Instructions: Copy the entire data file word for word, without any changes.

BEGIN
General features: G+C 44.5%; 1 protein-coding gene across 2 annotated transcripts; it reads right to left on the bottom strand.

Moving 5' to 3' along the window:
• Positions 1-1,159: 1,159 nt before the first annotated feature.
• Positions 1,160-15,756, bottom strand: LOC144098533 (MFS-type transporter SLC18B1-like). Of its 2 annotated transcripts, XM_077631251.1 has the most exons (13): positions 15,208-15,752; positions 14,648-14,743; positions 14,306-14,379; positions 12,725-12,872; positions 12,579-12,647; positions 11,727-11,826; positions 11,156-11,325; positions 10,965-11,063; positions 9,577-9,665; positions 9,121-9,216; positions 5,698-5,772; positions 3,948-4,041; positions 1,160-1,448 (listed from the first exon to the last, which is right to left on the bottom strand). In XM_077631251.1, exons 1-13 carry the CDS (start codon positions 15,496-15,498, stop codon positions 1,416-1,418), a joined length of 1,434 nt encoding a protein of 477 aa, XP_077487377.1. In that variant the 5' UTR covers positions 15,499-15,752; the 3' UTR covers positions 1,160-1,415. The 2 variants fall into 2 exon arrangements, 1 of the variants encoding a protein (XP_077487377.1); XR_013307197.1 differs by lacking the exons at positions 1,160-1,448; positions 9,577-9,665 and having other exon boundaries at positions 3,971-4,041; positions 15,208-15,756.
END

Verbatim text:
General features: G+C 44.5%; 1 protein-coding gene across 2 annotated transcripts; it reads right to left on the bottom strand.

Moving 5' to 3' along the window:
• Positions 1-1,159: 1,159 nt before the first annotated feature.
• Positions 1,160-15,756, bottom strand: LOC144098533 (MFS-type transporter SLC18B1-like). Of its 2 annotated transcripts, XM_077631251.1 has the most exons (13): positions 15,208-15,752; positions 14,648-14,743; positions 14,306-14,379; positions 12,725-12,872; positions 12,579-12,647; positions 11,727-11,826; positions 11,156-11,325; positions 10,965-11,063; positions 9,577-9,665; positions 9,121-9,216; positions 5,698-5,772; positions 3,948-4,041; positions 1,160-1,448 (listed from the first exon to the last, which is right to left on the bottom strand). In XM_077631251.1, exons 1-13 carry the CDS (start codon positions 15,496-15,498, stop codon positions 1,416-1,418), a joined length of 1,434 nt encoding a protein of 477 aa, XP_077487377.1. In that variant the 5' UTR covers positions 15,499-15,752; the 3' UTR covers positions 1,160-1,415. The 2 variants fall into 2 exon arrangements, 1 of the variants encoding a protein (XP_077487377.1); XR_013307197.1 differs by lacking the exons at positions 1,160-1,448; positions 9,577-9,665 and having other exon boundaries at positions 3,971-4,041; positions 15,208-15,756.